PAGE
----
Time the Revelator

What draws millions of people a year to the Grand Canyon? Of course, it is the beautiful rocks that have been etched by the Colorado River over millions of years. But subliminally, what draws people to the canyon is that it is a manifestation of time. We talk about time in quirky ways. There is this long-standing idea that time is this force that is measurable. It’s five o’clock somewhere…It’s about 45 minutes away from downtown Atlanta….Time then is a distance that is something that is quantifiable. Maybe that is the problem with current lexicon or way that we use language, is that it is a measurement of distance. If we are to take the physician’s approach, then time is the postmodernist nightmare of subjective reality. Einstein, in his infamous theory of relativity stated that the only constant in the Universe is light, everything else, from gravity to time, then is subjective. For me, it is hard to look at the Grand Canyon and not see a objective quantification of time. There, stacked in rocks, layered, is the manifestation of time in front of you. Millions of years on display, to slowly be worn down by rain.

Betting back to the other problem of time, is how do we measure it? With distance, it is easy, there is the inch, meter and mile, to all demonstrate distance between space. Yet, with time, we are measuring not distance that is observable, but distance between the present and the past. That is the problem. The present sifts into the past like sands in the desert, moving and shaping in a subtle and nonlinear way. Who made up the measurement of a second? The snap of a finger? Is that the best calculation of the basis of our current understanding of time? What then is a second in relationship to the Grand Canyon? What then is a second in comparison to the Milky Way?

I mention all of this, because in reality, I am fascinated with time. History is the movement of people over time. I think that the reason that I love photography is that it is basically capturing that moment in time. I can manipulate the shutter speed from 8000ths of a second, to over 30 seconds. That is time manipulation. I am manipulating time over a fixed plane to capture something that was there, but was not there. Long exposures are beautiful because they expose how the understanding of time is a fragile misconception of ourselves. I love looking into the chasm of the Grand Canyon, because I can feel the movement of slow geological time, capturing those moments within myself. I also love looking into the night sky, seeing backwards in time, feeling an ancient connection to reflections of light that have traveled millions of years to my eyes. All of this is the past, yet it is the present for me (another possible problem with our language of time/conceptions of past/present?).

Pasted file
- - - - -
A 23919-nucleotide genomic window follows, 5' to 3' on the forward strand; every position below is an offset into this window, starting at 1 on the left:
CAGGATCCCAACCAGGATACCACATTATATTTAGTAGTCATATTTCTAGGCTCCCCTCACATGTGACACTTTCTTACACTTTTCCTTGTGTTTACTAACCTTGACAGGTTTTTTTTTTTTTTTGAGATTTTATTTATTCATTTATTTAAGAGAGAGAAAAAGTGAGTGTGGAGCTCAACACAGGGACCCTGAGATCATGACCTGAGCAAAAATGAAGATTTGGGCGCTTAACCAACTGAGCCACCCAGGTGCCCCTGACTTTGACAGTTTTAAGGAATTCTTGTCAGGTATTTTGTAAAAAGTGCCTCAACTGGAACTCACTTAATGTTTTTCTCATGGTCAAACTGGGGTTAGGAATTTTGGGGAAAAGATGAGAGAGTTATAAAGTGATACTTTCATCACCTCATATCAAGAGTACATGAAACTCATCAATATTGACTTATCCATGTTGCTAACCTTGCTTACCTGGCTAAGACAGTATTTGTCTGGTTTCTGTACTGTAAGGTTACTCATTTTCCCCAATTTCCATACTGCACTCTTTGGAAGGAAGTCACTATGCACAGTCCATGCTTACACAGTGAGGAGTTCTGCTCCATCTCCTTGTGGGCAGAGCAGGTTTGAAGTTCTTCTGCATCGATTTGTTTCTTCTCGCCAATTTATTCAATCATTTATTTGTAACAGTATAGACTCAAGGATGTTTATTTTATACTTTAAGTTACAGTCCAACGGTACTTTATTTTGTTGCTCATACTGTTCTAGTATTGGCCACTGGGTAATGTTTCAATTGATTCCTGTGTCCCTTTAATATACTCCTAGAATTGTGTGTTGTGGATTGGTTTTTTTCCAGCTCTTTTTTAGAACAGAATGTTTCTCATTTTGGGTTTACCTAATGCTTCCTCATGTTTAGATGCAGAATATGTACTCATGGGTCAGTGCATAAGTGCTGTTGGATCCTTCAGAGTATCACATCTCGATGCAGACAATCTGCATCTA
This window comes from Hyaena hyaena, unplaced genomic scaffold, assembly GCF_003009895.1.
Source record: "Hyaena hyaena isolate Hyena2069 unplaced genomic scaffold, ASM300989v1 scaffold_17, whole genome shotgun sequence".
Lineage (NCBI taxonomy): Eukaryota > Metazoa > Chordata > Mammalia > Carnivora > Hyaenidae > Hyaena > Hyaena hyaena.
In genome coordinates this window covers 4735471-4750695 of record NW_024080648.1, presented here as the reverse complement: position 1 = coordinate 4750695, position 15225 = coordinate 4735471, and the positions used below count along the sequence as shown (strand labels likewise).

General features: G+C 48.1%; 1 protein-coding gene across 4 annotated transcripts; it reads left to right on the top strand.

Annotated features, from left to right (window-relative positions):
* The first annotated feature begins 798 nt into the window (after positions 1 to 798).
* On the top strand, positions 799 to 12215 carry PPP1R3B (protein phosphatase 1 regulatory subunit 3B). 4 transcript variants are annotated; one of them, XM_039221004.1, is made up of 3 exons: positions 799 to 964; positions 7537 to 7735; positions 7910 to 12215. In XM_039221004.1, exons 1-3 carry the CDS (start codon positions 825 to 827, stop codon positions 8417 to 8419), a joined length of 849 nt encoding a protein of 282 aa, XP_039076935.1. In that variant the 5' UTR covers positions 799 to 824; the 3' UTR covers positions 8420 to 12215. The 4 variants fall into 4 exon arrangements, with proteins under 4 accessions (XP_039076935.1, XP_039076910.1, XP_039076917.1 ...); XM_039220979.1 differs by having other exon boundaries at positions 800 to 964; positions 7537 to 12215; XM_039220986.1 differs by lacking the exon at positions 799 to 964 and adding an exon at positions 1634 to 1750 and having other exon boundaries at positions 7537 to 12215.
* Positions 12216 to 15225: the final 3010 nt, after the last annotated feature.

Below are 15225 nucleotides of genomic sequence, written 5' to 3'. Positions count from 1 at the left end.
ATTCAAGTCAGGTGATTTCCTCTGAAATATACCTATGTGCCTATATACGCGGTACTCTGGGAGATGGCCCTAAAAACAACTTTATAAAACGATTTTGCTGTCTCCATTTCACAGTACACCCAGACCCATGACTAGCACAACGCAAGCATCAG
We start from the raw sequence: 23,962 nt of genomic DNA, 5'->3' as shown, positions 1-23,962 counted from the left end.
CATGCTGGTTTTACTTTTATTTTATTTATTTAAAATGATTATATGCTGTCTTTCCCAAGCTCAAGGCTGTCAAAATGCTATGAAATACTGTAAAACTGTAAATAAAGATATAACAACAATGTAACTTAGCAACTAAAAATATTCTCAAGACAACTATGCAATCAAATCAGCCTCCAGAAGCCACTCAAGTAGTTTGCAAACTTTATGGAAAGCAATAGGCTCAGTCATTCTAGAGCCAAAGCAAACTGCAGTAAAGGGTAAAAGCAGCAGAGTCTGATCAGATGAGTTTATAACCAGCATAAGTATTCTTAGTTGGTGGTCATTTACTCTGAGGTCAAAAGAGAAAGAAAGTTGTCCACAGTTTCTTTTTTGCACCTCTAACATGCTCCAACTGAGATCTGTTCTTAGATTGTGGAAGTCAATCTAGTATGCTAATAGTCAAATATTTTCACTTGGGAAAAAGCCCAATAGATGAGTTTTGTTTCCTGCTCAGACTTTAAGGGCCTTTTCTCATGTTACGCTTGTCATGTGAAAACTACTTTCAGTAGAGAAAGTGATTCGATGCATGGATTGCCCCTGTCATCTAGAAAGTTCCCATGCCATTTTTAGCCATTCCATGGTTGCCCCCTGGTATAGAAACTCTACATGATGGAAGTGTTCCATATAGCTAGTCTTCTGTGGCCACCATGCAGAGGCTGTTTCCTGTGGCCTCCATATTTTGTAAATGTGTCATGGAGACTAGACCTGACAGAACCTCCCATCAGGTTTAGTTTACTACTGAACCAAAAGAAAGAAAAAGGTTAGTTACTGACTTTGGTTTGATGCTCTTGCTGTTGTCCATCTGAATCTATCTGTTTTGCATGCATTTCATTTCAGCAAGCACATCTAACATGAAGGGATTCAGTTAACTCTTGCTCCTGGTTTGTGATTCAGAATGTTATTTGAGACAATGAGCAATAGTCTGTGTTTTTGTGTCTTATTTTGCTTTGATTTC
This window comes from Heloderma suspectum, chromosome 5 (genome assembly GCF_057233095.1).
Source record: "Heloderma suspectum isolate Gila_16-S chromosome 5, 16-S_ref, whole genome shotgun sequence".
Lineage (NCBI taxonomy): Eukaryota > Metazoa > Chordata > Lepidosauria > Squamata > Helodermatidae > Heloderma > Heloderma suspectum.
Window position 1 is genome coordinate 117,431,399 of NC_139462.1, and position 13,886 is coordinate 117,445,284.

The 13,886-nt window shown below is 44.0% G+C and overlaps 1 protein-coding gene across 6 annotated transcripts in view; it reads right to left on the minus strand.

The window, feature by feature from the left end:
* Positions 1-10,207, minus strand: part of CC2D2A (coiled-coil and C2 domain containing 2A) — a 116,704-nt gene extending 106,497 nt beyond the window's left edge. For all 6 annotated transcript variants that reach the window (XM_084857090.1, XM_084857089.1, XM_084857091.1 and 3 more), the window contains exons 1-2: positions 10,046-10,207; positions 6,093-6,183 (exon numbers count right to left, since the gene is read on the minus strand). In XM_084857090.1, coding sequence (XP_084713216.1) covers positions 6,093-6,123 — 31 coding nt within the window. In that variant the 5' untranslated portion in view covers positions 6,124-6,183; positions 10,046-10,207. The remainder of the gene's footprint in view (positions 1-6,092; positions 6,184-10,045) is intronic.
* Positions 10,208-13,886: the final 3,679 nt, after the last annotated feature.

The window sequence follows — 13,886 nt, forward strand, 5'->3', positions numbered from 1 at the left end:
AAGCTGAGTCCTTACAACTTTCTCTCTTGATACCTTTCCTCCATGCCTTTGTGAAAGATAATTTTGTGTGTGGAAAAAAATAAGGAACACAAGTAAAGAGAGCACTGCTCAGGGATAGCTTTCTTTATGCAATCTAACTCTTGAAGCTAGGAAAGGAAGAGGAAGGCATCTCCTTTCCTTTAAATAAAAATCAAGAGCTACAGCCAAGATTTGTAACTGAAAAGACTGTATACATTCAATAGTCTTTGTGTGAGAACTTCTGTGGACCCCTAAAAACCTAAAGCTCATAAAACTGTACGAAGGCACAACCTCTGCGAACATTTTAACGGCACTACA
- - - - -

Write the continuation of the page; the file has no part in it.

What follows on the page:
Maybe we should do better to say that time is moments. I realize that this is even more vague language, but in many ways, this seems to capture the raw essence of what time really is.  A moment to one is not a moment to another. A moment in the scale of the Grand Canyon could be thousands of years to me. A moment to an ant, might be thousandths of a second to me. I realize that this is starting to travel down a path of subjectivity, that becomes harder and harder to congruently fit together how these ideas work on a larger scale. But if we are to conceptualize time as moments, simple snapshots of one’s life, then we are able to see the passage of time in a much clearer manner. You don’t have to have the minute details of their everyday existence to know the much larger picture of their life. History then, is the collection of moments that make us who we are, not about distance, but rather, a photo album of an individual who they are and how they are moment by moment. While I love David Byrne, I heartily disagree, time is holding us. That these moments are our design of who we are and how we present ourselves to the universe.

That then begs the question, do we define the moment, or does the moment define us? For example, that moment that the perfect song comes on and we instantly have that memory of a song in the moment. Or, transversely, a terrible car wreck that destroys not only property, but alters an individual’s life for forever. Maybe the other problem here, is that search for meaning, that we try to ascribe to make ourselves whole and understand that there is an order in the random chaos of this infinite universe.